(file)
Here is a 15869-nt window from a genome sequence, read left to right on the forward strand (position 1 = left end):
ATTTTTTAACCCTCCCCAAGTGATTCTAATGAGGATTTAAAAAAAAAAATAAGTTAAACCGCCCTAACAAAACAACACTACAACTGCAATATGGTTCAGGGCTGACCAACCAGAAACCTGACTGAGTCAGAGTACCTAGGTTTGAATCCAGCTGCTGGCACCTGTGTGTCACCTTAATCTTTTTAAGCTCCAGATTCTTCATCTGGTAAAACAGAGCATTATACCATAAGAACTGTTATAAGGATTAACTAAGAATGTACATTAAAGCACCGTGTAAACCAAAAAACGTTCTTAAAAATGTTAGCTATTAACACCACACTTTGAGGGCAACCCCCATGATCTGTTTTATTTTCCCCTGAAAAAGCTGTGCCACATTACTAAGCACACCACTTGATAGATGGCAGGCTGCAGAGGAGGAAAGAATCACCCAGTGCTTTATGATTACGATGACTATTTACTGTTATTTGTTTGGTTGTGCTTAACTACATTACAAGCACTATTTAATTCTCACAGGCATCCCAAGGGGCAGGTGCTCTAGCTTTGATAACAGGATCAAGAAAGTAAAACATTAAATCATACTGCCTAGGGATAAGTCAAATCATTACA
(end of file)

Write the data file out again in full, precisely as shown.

Here is a 15869-nt window from a genome sequence, read left to right on the forward strand (position 1 = left end):
ATTTTTTAACCCTCCCCAAGTGATTCTAATGAGGATTTAAAAAAAAAAATAAGTTAAACCGCCCTAACAAAACAACACTACAACTGCAATATGGTTCAGGGCTGACCAACCAGAAACCTGACTGAGTCAGAGTACCTAGGTTTGAATCCAGCTGCTGGCACCTGTGTGTCACCTTAATCTTTTTAAGCTCCAGATTCTTCATCTGGTAAAACAGAGCATTATACCATAAGAACTGTTATAAGGATTAACTAAGAATGTACATTAAAGCACCGTGTAAACCAAAAAACGTTCTTAAAAATGTTAGCTATTAACACCACACTTTGAGGGCAACCCCCATGATCTGTTTTATTTTCCCCTGAAAAAGCTGTGCCACATTACTAAGCACACCACTTGATAGATGGCAGGCTGCAGAGGAGGAAAGAATCACCCAGTGCTTTATGATTACGATGACTATTTACTGTTATTTGTTTGGTTGTGCTTAACTACATTACAAGCACTATTTAATTCTCACAGGCATCCCAAGGGGCAGGTGCTCTAGCTTTGATAACAGGATCAAGAAAGTAAAACATTAAATCATACTGCCTAGGGATAAGTCAAATCATTACA